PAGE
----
Executives often have board experience with non-profits like local hospitals or industry associations. For corporate board purposes, these do not count as “board experience.” This is not to say that such work has no value. Chairing the board for a university or hospital system can expose you to leadership succession or crisis management. A role in an industry association can yield policy insights and valuable government contacts. And the right reason to join a not for profit board is because you believe in the organization’s mission and activities.

Directors are older, retired people.

In the popular imagination, a board director is white-haired and endowed with more experience than current savvy. There are certainly many directors with this profile. But the nearly 300 candidates we have placed range in age from 36 to 77, with an average of 59. The average age of all S&P 500 company directors is 63, and 54 for first-time board members.5 More than half were in full time roles at the time of joining their first board. Most companies encourage active senior executives to join outside boards, understanding that the added perspective and experience will enhance their “day job” performance and develop them for future promotion.


Supply is greater than demand.

There are approximately 25,000 director positions at 4,000 U.S. publicly traded companies6 plus another 5,000 seats at the 750 most heavily funded private companies.7 With turnover at about seven percent,8 some 2,000 director positions are filled each year. But there are far more outstandingly qualified would-be directors. For a typical role, we can show the client five to 10 highly qualified and interested candidates. The ultimate match comes down to specific experiences, industry knowledge, chemistry and often fortunate timing.

The board refreshment process is often unsystematic and informal.

Unlike executive succession, promotion and recruiting, the board refreshment process can often be unsystematic. Boards with term limits and/or age limits sometimes waive them for existing directors. It is rare for a board to ask a director to retire, even though studies have found that 89 percent of senior executives9 and 45 percent of directors10 think that one or more directors of their company should be replaced; however, NASDAQ’s corporate governance survey11 found that 54 percent of boards had no formal succession plan, and 36 percent responded: “We have an informal succession plan that we discuss when a board seat opens.”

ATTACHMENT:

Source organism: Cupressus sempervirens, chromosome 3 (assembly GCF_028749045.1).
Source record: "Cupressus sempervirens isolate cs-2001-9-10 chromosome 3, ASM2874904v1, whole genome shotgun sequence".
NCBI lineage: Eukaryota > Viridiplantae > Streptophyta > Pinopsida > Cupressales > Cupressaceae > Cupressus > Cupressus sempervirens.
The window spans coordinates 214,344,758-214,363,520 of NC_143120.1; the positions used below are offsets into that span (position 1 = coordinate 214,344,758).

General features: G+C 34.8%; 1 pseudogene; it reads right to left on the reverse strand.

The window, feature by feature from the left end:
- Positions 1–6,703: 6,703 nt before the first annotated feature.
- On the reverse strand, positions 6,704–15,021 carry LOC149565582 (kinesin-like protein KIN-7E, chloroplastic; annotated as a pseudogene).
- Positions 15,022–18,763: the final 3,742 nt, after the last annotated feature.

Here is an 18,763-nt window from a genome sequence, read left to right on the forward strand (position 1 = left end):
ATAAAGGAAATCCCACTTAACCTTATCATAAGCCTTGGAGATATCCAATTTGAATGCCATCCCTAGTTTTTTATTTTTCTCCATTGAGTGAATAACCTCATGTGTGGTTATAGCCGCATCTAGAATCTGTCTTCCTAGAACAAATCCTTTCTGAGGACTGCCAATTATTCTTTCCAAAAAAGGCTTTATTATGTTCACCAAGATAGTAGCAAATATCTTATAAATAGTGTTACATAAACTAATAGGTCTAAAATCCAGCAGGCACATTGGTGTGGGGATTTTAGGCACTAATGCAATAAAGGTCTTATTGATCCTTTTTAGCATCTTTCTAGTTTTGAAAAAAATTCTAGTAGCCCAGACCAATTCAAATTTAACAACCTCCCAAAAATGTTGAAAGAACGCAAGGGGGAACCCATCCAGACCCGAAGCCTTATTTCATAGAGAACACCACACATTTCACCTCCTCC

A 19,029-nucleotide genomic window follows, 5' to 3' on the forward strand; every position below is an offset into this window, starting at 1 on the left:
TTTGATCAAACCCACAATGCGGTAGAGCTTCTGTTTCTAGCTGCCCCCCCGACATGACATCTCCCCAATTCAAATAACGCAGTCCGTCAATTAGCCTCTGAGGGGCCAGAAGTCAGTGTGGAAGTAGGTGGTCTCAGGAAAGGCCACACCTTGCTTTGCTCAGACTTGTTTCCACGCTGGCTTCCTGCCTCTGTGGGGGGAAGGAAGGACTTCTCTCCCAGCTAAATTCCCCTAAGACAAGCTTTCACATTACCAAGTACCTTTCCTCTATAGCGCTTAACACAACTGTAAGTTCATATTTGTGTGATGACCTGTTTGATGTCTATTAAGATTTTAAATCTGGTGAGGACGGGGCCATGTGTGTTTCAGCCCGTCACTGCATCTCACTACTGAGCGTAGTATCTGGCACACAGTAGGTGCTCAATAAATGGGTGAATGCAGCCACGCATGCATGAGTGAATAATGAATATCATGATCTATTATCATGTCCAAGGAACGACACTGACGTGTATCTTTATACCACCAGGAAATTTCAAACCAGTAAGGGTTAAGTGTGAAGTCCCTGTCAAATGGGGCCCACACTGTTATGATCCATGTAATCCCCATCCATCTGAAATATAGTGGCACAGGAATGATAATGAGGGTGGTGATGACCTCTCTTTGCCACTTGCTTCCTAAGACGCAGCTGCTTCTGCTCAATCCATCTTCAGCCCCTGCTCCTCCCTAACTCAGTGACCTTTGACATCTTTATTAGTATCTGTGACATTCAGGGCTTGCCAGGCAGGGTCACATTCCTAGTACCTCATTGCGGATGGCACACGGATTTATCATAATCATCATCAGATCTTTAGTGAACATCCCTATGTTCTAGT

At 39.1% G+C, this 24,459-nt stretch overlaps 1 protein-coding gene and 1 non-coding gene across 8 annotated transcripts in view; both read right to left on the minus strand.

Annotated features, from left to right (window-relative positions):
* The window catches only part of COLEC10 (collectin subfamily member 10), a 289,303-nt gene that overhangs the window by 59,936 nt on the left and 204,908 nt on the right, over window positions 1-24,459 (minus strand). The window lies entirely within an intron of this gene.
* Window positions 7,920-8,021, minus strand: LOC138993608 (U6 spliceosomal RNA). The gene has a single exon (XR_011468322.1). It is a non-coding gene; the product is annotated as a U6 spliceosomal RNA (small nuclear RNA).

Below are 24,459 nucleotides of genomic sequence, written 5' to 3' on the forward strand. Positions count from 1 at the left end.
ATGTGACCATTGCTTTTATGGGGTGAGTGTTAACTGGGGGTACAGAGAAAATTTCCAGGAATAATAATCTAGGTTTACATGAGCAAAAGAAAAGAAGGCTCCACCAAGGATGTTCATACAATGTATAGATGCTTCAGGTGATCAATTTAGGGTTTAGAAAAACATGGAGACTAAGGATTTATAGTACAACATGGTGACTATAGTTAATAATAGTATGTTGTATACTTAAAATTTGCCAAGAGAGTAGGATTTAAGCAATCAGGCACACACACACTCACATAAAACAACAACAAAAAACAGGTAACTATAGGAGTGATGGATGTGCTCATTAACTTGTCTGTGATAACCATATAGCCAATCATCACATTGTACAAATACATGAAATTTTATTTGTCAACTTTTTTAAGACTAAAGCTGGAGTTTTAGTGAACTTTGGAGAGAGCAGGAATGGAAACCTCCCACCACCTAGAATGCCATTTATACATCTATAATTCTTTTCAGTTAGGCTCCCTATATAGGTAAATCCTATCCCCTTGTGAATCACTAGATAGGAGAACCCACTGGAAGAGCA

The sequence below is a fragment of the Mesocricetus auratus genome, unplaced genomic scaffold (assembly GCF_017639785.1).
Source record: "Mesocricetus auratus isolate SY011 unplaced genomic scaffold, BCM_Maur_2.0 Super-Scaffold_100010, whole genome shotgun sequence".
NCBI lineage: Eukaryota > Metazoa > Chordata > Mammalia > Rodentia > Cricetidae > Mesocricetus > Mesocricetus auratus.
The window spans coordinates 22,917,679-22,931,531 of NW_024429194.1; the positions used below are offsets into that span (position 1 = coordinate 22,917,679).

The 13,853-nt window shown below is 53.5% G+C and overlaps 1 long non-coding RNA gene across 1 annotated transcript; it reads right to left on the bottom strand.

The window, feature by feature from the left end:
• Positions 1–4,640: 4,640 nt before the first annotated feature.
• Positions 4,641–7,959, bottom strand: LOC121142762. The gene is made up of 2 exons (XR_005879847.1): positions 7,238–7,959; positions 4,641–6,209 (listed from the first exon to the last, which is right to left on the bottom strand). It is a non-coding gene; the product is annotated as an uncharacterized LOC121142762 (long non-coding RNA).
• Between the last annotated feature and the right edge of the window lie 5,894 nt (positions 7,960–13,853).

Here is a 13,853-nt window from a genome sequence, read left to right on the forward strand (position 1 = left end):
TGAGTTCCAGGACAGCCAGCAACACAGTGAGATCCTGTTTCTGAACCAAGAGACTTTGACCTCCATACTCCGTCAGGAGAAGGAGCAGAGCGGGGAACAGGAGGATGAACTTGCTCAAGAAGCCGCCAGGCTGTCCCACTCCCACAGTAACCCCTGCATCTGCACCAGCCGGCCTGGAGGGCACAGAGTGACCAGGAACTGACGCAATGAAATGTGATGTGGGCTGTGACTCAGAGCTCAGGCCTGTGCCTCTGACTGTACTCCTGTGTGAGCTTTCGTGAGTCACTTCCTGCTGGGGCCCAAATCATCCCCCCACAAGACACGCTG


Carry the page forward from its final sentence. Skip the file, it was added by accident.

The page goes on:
When board seats do become available, new directors are often introduced and selected through informal networks and DIY processes. It is believed that only one-third of board positions are filled through a comprehensive process using outside professionals.

Some profiles are much more in demand than others.

Every year, we meet hundreds of extraordinary candidates. Each has a unique and impressive career history. It is exceptionally rewarding when we match an unusual candidate profile with a client’s detailed specification (“P&L leader in industry Y in market Z with personal profile X”). We call this “finding the purple unicorn.” But two profiles are always in highest demand: public company CEO and public company CFO.


[2] US Spencer Stuart Board Index 2023




[6] Author’s analysis based on Boardex database.






Author profile
Managing Director -

Since meeting the industry in 1977 at the George E. Failing Rig Company (later Azcon) of Enid, Oklahoma, Antonia Bullard has survived six price cycles and advised companies on five continents. Today, she is Managing Director at Trewstar and Climate and Energy Strategy Advisor at S&P Global. Trewstar is a woman-owned company that specializes in connecting corporate boards of directors with exceptional talent. It has placed nearly 300 directors on the boards of companies of all sizes, stages and industry sectors; six percent have been white males.